Mr Steve Baker (Wycombe) (Con)
I want to begin by thinking through what Labour would do if it were in power. [Interruption.] I am very grateful that the hon. Member for Brighton, Kemptown (Lloyd Russell-Moyle) has just outlined some of the things that he might do. If I understand the Labour Front Benchers correctly, I think they suggested that they would use stamp duty or various transaction taxes on assets. I am grateful that Ministers are here, because I think that they know, as I know, that there is no way that the money needed would be raised—[Interruption.] I am grateful that the Minister says, “Correct”. It says in the document that not enough money would be raised from stamp duty and transaction taxes on assets. It is fanciful, and the hon. Gentleman’s proposals are likewise, I am afraid.
We would need to change one of the big taxes. Would Labour Members put up VAT from 20%? Of course they would not because it is regressive. It is a bad idea. It is already too high and it already hits everyone, so they would not put up VAT. Would they put up income tax? I think they would get the same advice that these Ministers have had from the same officials. I think they might be advised that we are already in a position where income tax is rather too dependent on the decisions of a small number of top earners. This is the sort of evidence we have had at the Treasury Committee for a very long time, so I think that we would find that, actually, they were not able to put up income tax.
So where would that leave Labour? That would leave it with the big tax that has always, as the document points out, been used to fund health and social care: national insurance contributions. I think that Ministers, if they were from Labour, would be presented with a distributional analysis like the one I have here, which our Ministers have. Labour Ministers would look at it and see that actually, distributionally, it is really only the top two deciles who are net losers. Deciles from the bottom through to No. 8 are either gaining or, in the case of the eighth decile, right there in net overall, neither gaining nor losing. I think that what Labour would do if it was in power is what it did last time it was in power and needed money for the NHS: it would put up national insurance contributions.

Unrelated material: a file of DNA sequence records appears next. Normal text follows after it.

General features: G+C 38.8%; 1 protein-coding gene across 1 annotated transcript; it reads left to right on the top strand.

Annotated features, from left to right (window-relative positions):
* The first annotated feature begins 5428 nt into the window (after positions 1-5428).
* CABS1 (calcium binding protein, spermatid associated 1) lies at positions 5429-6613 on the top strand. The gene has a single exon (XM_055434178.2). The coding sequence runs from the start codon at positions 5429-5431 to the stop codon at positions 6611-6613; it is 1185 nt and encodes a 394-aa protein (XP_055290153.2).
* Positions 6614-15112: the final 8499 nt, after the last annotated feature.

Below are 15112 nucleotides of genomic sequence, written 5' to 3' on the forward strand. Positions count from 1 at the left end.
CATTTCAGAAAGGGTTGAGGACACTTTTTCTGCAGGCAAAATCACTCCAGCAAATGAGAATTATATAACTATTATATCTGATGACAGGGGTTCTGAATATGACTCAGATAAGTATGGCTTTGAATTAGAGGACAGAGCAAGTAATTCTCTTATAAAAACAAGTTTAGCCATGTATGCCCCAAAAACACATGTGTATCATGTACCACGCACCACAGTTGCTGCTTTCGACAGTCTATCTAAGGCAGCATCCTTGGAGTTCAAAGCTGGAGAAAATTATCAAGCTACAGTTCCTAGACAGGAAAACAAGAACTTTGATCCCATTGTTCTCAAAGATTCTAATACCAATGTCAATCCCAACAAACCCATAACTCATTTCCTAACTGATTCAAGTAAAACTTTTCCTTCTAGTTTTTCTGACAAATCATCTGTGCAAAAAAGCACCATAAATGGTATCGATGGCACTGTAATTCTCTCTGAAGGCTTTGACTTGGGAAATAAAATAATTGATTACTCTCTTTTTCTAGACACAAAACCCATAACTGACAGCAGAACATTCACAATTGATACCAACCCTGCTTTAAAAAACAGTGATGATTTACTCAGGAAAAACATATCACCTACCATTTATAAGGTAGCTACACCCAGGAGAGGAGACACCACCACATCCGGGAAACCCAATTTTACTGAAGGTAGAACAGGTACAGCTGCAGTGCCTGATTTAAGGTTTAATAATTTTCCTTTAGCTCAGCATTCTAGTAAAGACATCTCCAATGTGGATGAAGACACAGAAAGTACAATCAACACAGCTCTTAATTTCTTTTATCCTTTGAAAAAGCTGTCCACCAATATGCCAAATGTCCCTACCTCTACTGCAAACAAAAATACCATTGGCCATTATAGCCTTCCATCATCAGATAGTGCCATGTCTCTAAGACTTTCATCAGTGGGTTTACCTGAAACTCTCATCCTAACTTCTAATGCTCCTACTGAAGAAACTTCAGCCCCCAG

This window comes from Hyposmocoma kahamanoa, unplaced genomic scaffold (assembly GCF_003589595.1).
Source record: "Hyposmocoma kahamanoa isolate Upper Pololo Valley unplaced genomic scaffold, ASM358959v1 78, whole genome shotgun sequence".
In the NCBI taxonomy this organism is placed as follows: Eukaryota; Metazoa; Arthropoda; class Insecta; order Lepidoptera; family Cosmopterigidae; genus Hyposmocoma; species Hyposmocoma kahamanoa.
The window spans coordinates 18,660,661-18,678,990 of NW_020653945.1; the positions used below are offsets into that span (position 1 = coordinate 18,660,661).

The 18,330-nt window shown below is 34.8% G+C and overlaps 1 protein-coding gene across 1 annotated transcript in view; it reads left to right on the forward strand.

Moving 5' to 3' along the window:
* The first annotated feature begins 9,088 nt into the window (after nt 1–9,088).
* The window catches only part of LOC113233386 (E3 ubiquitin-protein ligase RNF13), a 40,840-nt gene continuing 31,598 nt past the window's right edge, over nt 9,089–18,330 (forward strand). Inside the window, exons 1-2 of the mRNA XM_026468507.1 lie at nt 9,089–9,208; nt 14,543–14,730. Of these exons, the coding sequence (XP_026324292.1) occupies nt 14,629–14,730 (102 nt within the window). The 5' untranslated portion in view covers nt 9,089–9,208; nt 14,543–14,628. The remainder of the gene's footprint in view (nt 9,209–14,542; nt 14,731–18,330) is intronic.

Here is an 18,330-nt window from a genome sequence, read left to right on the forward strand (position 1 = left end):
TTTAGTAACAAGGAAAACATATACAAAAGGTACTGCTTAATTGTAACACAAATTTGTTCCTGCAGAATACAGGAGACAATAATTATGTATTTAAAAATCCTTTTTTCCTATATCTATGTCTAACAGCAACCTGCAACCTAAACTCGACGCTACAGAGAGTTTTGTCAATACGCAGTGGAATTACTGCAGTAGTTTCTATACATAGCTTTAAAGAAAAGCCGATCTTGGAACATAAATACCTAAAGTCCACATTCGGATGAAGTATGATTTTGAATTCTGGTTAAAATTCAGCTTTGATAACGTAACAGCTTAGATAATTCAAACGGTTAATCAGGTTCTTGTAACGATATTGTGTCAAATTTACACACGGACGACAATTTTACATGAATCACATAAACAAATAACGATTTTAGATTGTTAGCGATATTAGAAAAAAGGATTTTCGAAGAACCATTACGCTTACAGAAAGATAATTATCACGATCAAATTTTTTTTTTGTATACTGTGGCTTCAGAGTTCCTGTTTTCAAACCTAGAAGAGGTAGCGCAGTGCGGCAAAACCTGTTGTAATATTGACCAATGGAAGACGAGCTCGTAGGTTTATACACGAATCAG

My constituents in Wycombe are very reasonable people. While knocking on doors in Marlow Bottom just last Saturday, I discovered constituents who recognise that we have suffered an enormous pandemic that has done so much to damage the public finances and people’s lives, as other hon. Members have said. But where are we going? That is the second point that I want to touch on. This is what I think Labour would do in power, and that is the problem—sorry, Ministers.
If we look, as I am sure colleagues have done, at the future debt trajectory for the United Kingdom produced by the Office for Budget Responsibility, we can see that our public finances are in an unsustainable state. I could easily give quotations—they are in my pocket—but if I recall correctly, the OBR’s 2018 report describes debt getting to about 260% by about 2057 and says something like, “Of course, policy would have to change by then.” I have always taken that to be a euphemism for “Of course, we would have to default on our age-related spending promises.” That is the consistent finding of the Office for Budget Responsibility on our long-term public finances. Sooner or later—in all our lifetimes, hopefully—we will find that the state cannot afford the promises that it has made to older people.
That is the problem that we face today. It is not about the national insurance contribution rise planned today, which I believe is a levy that the Labour party would adopt if it were in power; the problem is that we have no better ideas than putting up taxes to raise more money for public services.